5 Reasons You Might Be More Susceptible to a Cold after a Hard Workout

Ther common cold and exercise

Moderate exercise is healthy for your immune system, just as it is for other organs and tissues in your body. Regular physical activity also enhances the immune system’s ability to fight off infection and that’s what you need to avoid seasonal bouts with viruses. In fact, some studies show that regular physical activity daily reduces the risk of catching a cold by 50%. So, consistent exercise has benefits for immune health.

As they say, everything in moderation. More of something isn’t always better for your health, except for maybe broccoli. Intense workouts or workouts of long duration can make you more susceptible to catching a cold or upper respiratory virus several hours afterward. During this “window period,” your odds of being sidelined with a cold are higher if you’re exposed. What is it about exercise that causes a short-lived boost in the odds of catching a cold? Here’s what scientists believe are the reasons.

A Rise in Stress Hormones

Intense exercise places stress on your body. You can feel it during and after a workout, as your muscles burn, the sweat flows, and  fatigue sets in. In response to that stress, the stress hormone cortisol rises. During times of stress, your adrenal glands, located just above your kidneys, pump out more cortisol to supply your body with the fuel it needs, in the form of glucose, to “fight or flee” the source of stress. Cortisol serves a useful purpose, but it also suppresses your immune system’s ability to fight off viruses and other pathogens. The rise in cortisol is greatest after periods of intense exercise or exercise of long duration.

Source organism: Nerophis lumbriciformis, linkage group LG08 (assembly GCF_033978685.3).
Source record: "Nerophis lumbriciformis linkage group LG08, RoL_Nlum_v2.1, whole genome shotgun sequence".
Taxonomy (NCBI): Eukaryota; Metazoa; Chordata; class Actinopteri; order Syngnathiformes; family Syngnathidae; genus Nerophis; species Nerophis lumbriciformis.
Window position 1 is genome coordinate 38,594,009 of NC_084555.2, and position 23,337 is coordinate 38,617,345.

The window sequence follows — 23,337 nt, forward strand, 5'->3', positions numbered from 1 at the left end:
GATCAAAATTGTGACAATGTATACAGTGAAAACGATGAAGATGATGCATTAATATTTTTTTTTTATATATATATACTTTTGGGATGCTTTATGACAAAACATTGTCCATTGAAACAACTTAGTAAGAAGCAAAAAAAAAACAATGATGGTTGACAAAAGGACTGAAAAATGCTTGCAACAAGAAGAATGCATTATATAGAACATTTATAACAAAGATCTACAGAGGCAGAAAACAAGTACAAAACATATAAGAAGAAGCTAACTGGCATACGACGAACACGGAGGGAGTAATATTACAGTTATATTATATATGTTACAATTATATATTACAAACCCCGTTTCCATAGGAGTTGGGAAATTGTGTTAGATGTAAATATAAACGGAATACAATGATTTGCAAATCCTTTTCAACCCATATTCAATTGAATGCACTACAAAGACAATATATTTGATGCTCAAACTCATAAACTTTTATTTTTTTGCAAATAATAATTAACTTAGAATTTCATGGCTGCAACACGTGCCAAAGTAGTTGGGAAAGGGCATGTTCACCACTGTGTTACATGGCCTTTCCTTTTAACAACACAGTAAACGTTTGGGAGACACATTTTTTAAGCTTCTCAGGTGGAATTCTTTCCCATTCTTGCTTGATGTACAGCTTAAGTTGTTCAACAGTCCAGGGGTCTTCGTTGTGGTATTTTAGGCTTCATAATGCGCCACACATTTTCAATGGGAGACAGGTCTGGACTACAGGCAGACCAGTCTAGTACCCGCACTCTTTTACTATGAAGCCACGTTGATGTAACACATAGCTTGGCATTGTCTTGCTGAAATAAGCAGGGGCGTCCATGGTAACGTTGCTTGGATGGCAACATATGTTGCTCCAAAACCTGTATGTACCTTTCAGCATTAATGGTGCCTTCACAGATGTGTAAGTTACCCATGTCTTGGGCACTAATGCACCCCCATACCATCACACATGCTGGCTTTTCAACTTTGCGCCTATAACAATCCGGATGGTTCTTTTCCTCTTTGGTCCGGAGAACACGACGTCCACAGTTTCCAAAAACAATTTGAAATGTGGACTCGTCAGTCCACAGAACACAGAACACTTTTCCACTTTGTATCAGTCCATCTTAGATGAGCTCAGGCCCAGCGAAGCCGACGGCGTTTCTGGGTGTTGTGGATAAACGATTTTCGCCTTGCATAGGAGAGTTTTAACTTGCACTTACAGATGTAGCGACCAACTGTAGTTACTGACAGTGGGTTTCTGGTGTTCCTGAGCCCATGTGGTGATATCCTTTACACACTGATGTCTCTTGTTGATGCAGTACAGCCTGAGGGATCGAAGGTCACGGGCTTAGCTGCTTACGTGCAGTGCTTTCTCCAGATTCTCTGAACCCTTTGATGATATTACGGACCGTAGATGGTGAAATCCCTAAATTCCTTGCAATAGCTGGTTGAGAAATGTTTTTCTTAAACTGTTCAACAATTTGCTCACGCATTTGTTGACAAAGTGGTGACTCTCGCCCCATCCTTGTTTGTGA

Transient Increase in Inflammation

The stress of intense exercise can also cause a transient increase in inflammation. This has been confirmed by blood tests showing that markers of inflammation increase after a workout. This isn’t a bad thing long term since the inflammation is short-lived, and over the long term, research shows that regular physical activity helps reign in low-grade inflammation. In fact, a meta-analysis of 11 studies involving 1,135 healthy adults found regular physical activity reduces markers of inflammation including IL-6, C-reactive protein, and TNF-alpha. That’s a benefit for your health.